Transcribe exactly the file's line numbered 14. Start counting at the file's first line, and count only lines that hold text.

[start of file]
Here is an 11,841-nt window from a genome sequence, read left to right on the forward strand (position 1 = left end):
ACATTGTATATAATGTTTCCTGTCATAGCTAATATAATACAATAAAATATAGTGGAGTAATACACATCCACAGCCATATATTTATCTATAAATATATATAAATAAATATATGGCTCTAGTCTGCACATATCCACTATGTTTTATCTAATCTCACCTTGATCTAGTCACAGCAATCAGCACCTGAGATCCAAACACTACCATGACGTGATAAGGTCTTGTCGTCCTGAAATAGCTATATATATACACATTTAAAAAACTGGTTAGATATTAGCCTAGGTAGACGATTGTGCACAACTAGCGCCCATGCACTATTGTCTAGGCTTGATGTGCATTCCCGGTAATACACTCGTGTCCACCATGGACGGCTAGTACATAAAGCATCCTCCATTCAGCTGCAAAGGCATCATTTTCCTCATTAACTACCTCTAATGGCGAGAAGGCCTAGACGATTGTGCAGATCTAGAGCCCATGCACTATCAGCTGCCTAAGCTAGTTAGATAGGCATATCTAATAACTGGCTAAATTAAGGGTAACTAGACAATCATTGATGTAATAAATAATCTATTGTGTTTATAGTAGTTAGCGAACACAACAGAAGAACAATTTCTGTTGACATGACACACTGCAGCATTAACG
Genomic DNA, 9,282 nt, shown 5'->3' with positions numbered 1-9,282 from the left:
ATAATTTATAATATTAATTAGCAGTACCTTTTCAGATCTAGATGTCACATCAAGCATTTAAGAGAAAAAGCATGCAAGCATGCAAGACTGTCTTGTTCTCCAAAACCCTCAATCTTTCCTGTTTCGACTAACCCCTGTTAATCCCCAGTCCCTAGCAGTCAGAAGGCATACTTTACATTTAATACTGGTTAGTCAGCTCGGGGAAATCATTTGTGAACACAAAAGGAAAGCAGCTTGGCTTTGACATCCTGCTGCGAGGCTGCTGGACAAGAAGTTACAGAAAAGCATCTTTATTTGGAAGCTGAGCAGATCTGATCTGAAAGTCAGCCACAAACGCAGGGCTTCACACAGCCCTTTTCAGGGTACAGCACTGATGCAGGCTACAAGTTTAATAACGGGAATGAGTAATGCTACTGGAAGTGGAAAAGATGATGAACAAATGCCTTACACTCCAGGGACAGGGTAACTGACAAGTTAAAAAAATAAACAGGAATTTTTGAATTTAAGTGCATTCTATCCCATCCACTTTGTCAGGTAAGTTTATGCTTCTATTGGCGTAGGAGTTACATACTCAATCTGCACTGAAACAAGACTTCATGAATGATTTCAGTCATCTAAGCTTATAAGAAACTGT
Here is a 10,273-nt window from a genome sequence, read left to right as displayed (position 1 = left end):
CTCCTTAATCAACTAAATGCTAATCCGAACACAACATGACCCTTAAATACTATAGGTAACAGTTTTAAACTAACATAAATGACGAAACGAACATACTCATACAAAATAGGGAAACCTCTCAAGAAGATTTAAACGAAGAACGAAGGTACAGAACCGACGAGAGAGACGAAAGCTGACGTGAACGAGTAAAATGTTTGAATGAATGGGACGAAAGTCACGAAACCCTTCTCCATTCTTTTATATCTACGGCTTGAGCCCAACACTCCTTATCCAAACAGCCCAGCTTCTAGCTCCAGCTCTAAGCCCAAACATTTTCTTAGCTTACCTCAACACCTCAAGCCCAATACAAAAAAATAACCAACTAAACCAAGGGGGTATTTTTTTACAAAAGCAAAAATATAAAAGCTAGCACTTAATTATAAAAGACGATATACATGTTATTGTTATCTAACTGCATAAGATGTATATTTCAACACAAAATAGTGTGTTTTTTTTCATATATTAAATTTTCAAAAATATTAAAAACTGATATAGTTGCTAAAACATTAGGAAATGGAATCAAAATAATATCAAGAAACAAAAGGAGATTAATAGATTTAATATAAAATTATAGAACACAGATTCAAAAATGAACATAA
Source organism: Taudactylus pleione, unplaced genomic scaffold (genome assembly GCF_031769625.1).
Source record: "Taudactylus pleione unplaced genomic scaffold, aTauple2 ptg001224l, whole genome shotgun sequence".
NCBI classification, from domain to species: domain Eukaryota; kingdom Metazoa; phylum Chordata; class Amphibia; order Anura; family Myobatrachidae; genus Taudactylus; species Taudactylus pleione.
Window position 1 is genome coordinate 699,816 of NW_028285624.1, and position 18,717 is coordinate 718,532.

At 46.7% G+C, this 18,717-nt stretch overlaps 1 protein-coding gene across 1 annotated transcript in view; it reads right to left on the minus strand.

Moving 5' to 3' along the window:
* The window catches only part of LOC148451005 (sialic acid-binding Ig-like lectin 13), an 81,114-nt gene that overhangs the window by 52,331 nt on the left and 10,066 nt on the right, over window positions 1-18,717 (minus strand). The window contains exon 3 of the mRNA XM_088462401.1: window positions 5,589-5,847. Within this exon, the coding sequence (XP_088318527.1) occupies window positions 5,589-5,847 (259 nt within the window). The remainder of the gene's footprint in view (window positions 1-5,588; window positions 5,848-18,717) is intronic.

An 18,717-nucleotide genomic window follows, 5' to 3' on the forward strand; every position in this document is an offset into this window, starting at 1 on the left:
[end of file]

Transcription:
An 18,717-nucleotide genomic window follows, 5' to 3' on the forward strand; every position in this document is an offset into this window, starting at 1 on the left: